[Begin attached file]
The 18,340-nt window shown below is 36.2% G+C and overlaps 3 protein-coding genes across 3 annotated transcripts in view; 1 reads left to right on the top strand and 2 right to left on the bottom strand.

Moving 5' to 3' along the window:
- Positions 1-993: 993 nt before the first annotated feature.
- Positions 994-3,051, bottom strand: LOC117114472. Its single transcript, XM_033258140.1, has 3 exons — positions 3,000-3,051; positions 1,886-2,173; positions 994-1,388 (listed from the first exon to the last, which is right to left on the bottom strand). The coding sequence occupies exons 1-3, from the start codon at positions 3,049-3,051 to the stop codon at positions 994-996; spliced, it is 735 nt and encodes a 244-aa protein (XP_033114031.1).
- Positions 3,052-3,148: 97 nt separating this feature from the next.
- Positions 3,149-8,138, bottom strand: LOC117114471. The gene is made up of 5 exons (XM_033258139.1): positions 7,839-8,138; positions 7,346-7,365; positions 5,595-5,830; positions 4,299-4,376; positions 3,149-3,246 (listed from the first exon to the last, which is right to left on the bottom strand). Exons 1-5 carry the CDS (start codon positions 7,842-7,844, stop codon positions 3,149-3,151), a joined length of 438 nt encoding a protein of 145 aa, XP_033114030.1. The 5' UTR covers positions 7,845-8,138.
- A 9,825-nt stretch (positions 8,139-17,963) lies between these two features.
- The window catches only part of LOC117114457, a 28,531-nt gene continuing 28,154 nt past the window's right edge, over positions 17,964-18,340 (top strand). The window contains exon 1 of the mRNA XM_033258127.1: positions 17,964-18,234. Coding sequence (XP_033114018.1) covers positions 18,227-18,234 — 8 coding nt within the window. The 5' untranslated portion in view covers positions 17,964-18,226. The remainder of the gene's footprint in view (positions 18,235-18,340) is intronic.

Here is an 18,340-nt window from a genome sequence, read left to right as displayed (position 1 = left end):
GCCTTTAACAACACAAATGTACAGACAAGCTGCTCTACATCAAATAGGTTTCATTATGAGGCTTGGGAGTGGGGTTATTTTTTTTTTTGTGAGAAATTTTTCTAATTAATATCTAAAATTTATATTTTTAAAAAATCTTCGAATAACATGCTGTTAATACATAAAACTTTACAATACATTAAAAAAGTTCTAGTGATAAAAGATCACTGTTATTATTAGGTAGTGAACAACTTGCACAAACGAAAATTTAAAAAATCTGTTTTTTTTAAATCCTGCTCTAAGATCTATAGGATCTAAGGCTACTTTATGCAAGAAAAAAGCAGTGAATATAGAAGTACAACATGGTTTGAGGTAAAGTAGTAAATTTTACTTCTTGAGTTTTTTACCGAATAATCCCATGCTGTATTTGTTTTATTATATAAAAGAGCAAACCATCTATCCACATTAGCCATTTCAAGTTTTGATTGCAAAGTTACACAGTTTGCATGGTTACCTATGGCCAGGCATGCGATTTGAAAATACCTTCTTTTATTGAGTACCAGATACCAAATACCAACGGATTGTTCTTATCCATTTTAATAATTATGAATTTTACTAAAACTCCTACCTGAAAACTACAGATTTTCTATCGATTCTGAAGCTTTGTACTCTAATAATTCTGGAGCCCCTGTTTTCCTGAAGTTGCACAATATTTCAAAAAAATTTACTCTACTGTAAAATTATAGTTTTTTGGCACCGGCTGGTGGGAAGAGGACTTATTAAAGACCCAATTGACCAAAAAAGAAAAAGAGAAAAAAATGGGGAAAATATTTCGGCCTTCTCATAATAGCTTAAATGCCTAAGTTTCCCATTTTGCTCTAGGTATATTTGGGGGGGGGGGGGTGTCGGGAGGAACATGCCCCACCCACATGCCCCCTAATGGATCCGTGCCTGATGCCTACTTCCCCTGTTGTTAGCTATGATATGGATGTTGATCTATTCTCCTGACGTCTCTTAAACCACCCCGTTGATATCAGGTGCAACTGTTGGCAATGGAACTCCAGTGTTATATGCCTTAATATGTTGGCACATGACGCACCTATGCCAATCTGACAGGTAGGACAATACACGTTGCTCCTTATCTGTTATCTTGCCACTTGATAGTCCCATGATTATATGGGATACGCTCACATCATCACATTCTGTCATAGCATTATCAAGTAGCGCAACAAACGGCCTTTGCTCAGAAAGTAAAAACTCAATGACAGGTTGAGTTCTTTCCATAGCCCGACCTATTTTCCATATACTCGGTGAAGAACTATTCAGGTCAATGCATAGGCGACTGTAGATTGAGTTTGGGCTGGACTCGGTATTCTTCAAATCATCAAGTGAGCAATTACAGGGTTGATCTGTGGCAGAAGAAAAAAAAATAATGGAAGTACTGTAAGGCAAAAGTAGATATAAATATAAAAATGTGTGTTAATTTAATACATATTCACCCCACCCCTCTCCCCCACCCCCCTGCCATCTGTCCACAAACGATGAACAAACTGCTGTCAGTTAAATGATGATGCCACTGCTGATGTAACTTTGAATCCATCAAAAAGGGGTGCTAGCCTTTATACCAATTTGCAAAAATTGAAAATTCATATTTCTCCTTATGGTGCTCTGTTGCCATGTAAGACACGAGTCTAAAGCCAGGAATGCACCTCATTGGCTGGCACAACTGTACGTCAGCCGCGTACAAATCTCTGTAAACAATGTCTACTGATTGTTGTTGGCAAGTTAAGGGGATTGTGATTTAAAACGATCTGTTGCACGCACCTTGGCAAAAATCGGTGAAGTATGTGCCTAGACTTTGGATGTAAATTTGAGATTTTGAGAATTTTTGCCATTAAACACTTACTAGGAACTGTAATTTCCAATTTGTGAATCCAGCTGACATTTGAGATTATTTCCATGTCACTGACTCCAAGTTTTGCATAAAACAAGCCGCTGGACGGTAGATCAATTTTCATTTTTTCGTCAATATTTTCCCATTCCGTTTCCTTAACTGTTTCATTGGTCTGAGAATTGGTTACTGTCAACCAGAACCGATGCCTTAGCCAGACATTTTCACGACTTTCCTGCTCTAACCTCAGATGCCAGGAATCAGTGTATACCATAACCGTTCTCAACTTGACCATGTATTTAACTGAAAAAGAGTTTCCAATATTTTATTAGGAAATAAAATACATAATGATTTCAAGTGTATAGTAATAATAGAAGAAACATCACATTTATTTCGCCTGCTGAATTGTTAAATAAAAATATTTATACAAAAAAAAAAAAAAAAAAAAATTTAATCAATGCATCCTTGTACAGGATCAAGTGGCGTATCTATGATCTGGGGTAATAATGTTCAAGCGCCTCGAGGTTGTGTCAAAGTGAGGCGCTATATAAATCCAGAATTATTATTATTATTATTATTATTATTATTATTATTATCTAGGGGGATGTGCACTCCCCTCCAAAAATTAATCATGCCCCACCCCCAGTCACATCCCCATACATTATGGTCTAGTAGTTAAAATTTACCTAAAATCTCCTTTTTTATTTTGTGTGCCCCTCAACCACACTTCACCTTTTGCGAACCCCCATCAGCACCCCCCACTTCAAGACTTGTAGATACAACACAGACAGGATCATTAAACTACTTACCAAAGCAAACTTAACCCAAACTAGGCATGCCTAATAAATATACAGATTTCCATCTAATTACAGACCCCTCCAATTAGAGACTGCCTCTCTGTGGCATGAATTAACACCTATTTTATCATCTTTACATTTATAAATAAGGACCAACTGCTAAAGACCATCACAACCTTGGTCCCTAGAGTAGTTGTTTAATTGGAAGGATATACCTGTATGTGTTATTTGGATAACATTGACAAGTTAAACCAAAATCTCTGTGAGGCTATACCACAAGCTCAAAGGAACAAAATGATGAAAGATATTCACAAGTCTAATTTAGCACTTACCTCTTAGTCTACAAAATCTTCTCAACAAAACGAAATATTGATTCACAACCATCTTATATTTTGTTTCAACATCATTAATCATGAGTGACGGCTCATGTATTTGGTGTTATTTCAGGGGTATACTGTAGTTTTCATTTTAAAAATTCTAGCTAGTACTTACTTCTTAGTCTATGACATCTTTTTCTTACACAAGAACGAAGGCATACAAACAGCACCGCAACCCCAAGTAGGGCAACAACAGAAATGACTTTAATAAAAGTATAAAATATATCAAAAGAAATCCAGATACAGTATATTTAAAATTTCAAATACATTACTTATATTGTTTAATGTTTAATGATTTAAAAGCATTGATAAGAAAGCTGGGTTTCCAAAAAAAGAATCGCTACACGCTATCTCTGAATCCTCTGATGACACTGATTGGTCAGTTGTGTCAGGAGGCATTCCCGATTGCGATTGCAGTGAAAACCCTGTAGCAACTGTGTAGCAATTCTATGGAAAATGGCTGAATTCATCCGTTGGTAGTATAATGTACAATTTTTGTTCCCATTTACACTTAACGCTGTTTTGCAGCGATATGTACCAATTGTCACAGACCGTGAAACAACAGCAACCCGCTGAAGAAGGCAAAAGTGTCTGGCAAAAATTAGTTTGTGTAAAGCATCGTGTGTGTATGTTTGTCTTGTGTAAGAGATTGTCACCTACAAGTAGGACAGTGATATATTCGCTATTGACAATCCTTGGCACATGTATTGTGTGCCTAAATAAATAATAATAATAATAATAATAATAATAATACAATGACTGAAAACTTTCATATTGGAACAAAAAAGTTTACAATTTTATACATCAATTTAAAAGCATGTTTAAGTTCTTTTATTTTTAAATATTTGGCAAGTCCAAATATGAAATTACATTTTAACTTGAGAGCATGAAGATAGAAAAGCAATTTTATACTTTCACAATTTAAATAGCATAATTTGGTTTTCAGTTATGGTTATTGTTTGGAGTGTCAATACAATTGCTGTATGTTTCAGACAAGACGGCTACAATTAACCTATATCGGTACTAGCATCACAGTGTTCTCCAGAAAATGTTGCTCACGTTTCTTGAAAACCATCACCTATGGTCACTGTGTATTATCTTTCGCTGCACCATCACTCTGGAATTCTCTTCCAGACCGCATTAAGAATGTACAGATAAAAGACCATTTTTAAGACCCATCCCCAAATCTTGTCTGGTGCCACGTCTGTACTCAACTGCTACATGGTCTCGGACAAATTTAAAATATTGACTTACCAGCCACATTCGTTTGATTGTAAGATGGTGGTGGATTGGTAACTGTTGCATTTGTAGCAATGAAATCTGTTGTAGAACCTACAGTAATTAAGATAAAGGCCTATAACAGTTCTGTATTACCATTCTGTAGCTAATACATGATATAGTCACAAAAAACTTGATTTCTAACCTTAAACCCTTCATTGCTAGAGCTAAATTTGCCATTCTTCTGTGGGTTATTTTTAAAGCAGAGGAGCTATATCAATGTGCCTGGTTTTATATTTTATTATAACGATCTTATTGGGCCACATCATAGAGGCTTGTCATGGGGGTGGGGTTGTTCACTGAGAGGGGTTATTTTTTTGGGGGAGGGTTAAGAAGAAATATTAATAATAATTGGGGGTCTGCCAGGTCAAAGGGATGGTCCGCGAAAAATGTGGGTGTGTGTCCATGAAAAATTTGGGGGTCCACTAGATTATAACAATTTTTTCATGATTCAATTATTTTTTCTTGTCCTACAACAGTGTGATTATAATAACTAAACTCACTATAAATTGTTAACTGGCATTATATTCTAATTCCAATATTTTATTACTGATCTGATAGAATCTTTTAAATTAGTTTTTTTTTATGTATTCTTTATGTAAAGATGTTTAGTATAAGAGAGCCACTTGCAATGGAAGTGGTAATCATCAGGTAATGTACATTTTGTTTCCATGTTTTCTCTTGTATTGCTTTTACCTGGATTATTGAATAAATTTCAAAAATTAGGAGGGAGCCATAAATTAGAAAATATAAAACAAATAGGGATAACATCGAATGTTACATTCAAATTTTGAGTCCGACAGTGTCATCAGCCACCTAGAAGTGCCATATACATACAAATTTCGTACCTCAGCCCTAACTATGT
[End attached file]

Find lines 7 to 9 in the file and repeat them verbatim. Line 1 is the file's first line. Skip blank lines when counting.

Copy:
- A 9,825-nt stretch (positions 8,139-17,963) lies between these two features.
- The window catches only part of LOC117114457, a 28,531-nt gene continuing 28,154 nt past the window's right edge, over positions 17,964-18,340 (top strand). The window contains exon 1 of the mRNA XM_033258127.1: positions 17,964-18,234. Coding sequence (XP_033114018.1) covers positions 18,227-18,234 — 8 coding nt within the window. The 5' untranslated portion in view covers positions 17,964-18,226. The remainder of the gene's footprint in view (positions 18,235-18,340) is intronic.

Here is an 18,340-nt window from a genome sequence, read left to right as displayed (position 1 = left end):